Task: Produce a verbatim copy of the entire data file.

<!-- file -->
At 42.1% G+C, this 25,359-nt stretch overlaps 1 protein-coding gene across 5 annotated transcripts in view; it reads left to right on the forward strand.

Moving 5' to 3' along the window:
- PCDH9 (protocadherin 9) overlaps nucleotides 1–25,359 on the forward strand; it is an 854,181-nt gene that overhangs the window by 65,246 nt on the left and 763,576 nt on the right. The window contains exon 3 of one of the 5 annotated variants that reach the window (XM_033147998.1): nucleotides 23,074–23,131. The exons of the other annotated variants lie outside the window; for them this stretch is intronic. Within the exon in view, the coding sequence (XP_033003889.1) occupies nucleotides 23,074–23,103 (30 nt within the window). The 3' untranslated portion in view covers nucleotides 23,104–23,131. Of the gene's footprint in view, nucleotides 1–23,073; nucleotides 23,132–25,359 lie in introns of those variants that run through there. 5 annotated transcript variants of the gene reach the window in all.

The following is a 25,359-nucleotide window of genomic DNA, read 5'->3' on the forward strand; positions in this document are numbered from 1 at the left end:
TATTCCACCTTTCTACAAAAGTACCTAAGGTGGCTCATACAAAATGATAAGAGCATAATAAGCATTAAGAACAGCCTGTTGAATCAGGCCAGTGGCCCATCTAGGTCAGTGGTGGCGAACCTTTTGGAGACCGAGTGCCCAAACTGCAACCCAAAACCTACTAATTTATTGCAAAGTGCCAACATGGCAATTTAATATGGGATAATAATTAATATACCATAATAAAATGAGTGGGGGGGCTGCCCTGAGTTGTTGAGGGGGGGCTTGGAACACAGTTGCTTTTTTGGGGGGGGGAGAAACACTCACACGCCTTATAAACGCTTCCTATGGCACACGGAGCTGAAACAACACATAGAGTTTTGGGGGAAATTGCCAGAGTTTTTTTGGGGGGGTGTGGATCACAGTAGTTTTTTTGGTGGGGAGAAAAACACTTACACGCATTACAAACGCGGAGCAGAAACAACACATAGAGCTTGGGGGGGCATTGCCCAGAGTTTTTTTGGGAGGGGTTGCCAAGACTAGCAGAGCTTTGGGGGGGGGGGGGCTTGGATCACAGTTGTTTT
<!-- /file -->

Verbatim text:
At 42.1% G+C, this 25,359-nt stretch overlaps 1 protein-coding gene across 5 annotated transcripts in view; it reads left to right on the forward strand.

Moving 5' to 3' along the window:
- PCDH9 (protocadherin 9) overlaps nucleotides 1–25,359 on the forward strand; it is an 854,181-nt gene that overhangs the window by 65,246 nt on the left and 763,576 nt on the right. The window contains exon 3 of one of the 5 annotated variants that reach the window (XM_033147998.1): nucleotides 23,074–23,131. The exons of the other annotated variants lie outside the window; for them this stretch is intronic. Within the exon in view, the coding sequence (XP_033003889.1) occupies nucleotides 23,074–23,103 (30 nt within the window). The 3' untranslated portion in view covers nucleotides 23,104–23,131. Of the gene's footprint in view, nucleotides 1–23,073; nucleotides 23,132–25,359 lie in introns of those variants that run through there. 5 annotated transcript variants of the gene reach the window in all.

The following is a 25,359-nucleotide window of genomic DNA, read 5'->3' on the forward strand; positions in this document are numbered from 1 at the left end:
TATTCCACCTTTCTACAAAAGTACCTAAGGTGGCTCATACAAAATGATAAGAGCATAATAAGCATTAAGAACAGCCTGTTGAATCAGGCCAGTGGCCCATCTAGGTCAGTGGTGGCGAACCTTTTGGAGACCGAGTGCCCAAACTGCAACCCAAAACCTACTAATTTATTGCAAAGTGCCAACATGGCAATTTAATATGGGATAATAATTAATATACCATAATAAAATGAGTGGGGGGGCTGCCCTGAGTTGTTGAGGGGGGGCTTGGAACACAGTTGCTTTTTTGGGGGGGGGAGAAACACTCACACGCCTTATAAACGCTTCCTATGGCACACGGAGCTGAAACAACACATAGAGTTTTGGGGGAAATTGCCAGAGTTTTTTTGGGGGGGTGTGGATCACAGTAGTTTTTTTGGTGGGGAGAAAAACACTTACACGCATTACAAACGCGGAGCAGAAACAACACATAGAGCTTGGGGGGGCATTGCCCAGAGTTTTTTTGGGAGGGGTTGCCAAGACTAGCAGAGCTTTGGGGGGGGGGGGGCTTGGATCACAGTTGTTTT